Breeding has so many rewards, primarily in the new little lives produced that are intended to better the breed.
That being said, with litters ranging from singletons all the way up to nearly 20 puppies, you might be wondering what happens with the little ones that don’t happen to find homes!
Breeders do not euthanize puppies that don’t sell. Responsible breeders will keep the puppy forever but continue to look for and consider applicants and homes for the puppy. Irresponsible breeders may sell the puppy for cheap online, bring the puppy to a shelter, or continue using the puppy as breeding stock in the hopes that the new puppies will sell.
In this article, I’m going to answer your burning question about what happens to the puppies that didn’t have homes lined up.
Ready? Let’s dive in.
To get this question out of the way, no!
Breeders do not euthanize puppies that don’t sell.
No veterinary clinic would agree to this, nor would an animal shelter or other resource for euthanasia. If a puppy needs to be put down, it would be a last resort due to something that would significantly impede the puppy’s quality of life.
For example, a medical condition or deformity causing pain (with no available treatments) would be a cause for euthanasia. As humans, we have a responsibility to ensure our animals have the best life they can, and putting down dogs in pain is part of our responsibility.
Aggressive temperament would also be a reason for euthanasia. As terrible as it is to say, a breeder has a responsibility to both the dogs and the general public to not produce dangerous animals.
Sometimes, even in the most responsible breeding, a puppy with a screw loose is produced. An unexpected abnormality! If this happens and there is no hope of fixing the aggression, euthanasia may be seen as an option as well.
But to wrap this section on a more positive note, I want to reiterate that no, breeders absolutely do not euthanize puppies that don’t sell!
So, since the dogs aren’t euthanized, what happens to them? Well, that depends on whether the breeder is responsible and ethical or… not.
A responsible breeder with good ethics and a solid moral compass assumes responsibility for all animals produced indefinitely.
Before breeding takes place, a responsible breeder will amass interest in the litter and likely have a waitlist of those interested in taking puppies.
But even with this, sometimes people pull out of the waitlist, or the timing isn’t right, which can leave a puppy or two without a home. This was especially prevalent during the onset of Covid, for example, when finances became strained and fewer people were inclined to take a puppy despite expressing interest some months prior.
As such, the puppies that don’t have homes lined up tend to go through a specific process.
First, the breeder will share the available puppies online, usually in designated purebred forums on Facebook or similar resources, and see if they can get new applicants.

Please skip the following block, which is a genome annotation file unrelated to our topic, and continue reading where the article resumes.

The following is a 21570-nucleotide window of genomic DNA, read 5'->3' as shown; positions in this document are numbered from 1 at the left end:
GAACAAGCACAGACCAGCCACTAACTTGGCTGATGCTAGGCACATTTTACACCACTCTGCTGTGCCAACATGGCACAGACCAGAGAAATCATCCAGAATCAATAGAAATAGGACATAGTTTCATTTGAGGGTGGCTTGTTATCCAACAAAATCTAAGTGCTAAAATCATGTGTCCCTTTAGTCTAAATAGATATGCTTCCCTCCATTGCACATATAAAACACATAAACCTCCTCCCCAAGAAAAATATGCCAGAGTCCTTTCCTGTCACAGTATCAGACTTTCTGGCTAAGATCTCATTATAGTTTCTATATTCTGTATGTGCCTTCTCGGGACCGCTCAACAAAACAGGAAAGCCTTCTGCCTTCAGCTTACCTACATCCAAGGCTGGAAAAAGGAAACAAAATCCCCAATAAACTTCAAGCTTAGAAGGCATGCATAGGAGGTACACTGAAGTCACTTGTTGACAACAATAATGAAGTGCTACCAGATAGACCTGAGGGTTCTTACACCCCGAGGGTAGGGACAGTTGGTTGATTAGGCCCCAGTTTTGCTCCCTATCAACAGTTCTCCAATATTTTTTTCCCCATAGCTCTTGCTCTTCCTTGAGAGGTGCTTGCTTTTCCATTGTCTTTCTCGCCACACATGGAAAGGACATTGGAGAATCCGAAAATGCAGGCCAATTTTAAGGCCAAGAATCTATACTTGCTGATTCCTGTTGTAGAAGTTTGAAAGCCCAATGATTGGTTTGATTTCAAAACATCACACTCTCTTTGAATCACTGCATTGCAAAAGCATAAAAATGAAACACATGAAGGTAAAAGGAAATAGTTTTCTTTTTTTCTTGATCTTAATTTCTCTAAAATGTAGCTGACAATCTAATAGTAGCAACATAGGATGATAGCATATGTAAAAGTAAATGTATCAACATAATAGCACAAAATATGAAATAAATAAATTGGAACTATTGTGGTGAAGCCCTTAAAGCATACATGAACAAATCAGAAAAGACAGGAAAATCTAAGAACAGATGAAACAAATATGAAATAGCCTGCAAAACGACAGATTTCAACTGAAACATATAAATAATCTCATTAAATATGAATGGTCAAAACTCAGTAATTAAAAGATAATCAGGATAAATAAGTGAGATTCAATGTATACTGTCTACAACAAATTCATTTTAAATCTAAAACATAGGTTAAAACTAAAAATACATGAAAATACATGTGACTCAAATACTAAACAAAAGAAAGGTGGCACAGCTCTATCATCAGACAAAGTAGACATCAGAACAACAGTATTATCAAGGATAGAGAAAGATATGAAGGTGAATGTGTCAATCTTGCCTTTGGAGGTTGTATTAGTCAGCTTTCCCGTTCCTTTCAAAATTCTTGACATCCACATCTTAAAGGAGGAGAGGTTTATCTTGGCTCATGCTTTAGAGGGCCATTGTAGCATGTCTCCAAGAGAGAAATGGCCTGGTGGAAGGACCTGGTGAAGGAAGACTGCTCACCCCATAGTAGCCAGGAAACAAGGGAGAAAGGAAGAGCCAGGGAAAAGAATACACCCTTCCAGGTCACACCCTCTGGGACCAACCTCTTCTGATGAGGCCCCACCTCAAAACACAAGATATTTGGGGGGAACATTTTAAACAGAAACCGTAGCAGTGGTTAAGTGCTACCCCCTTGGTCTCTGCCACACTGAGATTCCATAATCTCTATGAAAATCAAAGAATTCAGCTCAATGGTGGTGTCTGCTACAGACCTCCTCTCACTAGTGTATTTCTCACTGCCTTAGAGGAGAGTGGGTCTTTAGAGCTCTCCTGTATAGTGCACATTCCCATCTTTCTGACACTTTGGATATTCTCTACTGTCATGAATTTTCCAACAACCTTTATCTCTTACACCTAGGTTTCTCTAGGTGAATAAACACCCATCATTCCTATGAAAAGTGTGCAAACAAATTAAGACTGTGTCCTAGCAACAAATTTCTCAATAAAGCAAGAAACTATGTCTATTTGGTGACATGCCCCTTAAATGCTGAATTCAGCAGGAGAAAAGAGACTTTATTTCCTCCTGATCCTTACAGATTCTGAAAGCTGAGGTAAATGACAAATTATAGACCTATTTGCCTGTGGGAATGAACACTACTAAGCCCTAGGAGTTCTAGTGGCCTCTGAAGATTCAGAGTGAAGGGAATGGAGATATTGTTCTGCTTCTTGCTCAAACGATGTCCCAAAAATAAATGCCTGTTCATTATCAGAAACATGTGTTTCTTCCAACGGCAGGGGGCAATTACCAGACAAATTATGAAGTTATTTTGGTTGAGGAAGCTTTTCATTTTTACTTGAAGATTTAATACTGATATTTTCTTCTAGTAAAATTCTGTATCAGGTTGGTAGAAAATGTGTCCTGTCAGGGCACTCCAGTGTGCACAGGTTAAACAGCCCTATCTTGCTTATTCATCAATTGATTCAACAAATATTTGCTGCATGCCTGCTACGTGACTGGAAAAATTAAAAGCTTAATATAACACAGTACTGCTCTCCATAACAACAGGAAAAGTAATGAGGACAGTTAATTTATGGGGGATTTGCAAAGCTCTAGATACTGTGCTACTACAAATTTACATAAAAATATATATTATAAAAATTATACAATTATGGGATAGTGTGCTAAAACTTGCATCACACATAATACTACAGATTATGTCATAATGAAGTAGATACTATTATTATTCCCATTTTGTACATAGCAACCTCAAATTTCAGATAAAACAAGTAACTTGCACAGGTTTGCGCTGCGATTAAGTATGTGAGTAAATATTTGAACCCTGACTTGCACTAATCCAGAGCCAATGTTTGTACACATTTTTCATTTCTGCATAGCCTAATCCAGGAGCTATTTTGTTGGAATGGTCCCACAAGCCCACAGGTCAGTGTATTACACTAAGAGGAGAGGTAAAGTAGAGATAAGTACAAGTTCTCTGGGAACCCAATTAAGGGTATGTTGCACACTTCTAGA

Once the applications come in, the breeder will determine if any of them are a good fit for the puppy. If they are a fit, the puppy has a home! If not, the breeder will keep looking.
If the puppy stays beyond the usual eight weeks of age, the breeder will begin raising the puppy as their own.
The puppy will be potty trained, crate trained, and become a great family member. Despite the puppy staying, the breeder will likely still look for a home - as older dogs tend to get adopted in the purebred world as well!
Sometimes, a puppy that doesn’t get adopted actually turns out to be a great candidate for the breeding program. If this is the case, the breeder will keep the puppy for the program as well.
The bottom line is that the un-adopted puppy will stay with the breeder forever if need be because the breeder has to remain accountable to the animals they have produced.
The responsible breeder does what you would expect them to do. The irresponsible breeder, however, isn’t as pleasant. Breeders that produce puppies for profit exclusively don’t tend to see the animal’s well-being at the forefront, as the consideration is more so for the bottom line.
As such, puppies that don’t sell from backyard breeders, puppy mills, and other extremely irresponsible breeding don’t end up in great hands usually.
These breeders will try to sell the puppies off for cheap on websites such as Craigslist or just stand outside pet stores or vet clinics with a box of puppies selling for cash.
These breeders may also sell to pet stores if you are in a state where pet store sales are legal.
If the puppies don’t further sell through these means, they may be dumped at the local animal shelter if the breeder finds they have no room left in their home.
Worst case yet, the puppies may be grown to adulthood and further bred in the hopes that the new litter produces money for the irresponsible breeder.
Sometimes, a puppy that once had a home no longer has one for some reason.
Maybe the family fell on hard times, maybe a medical emergency left a pet owner disabled, or maybe the puppy is simply not a good fit for that household. Whatever the reason, sometimes puppies come back to the breeder.
Responsible breeders will always take their puppies back, no questions asked! These puppies will then either be rehomed or stay with the breeder forever.
Typically there is a clause in the adoption or sale contract that states if the owner cannot keep the puppy/dog for any reason, that they must return the animal back to the breeder. Even on the microchip itself, you’ll typically find the breeder’s information before the owner’s information!
Irresponsible breeders would typically cut off contact with the puppy owners, so if the puppy no longer has a home, the owner has to figure out what to do.
Unfortunately, this is how so many purebred dogs end up in animal shelters because they’ve come from irresponsible breeders who wouldn’t take them back.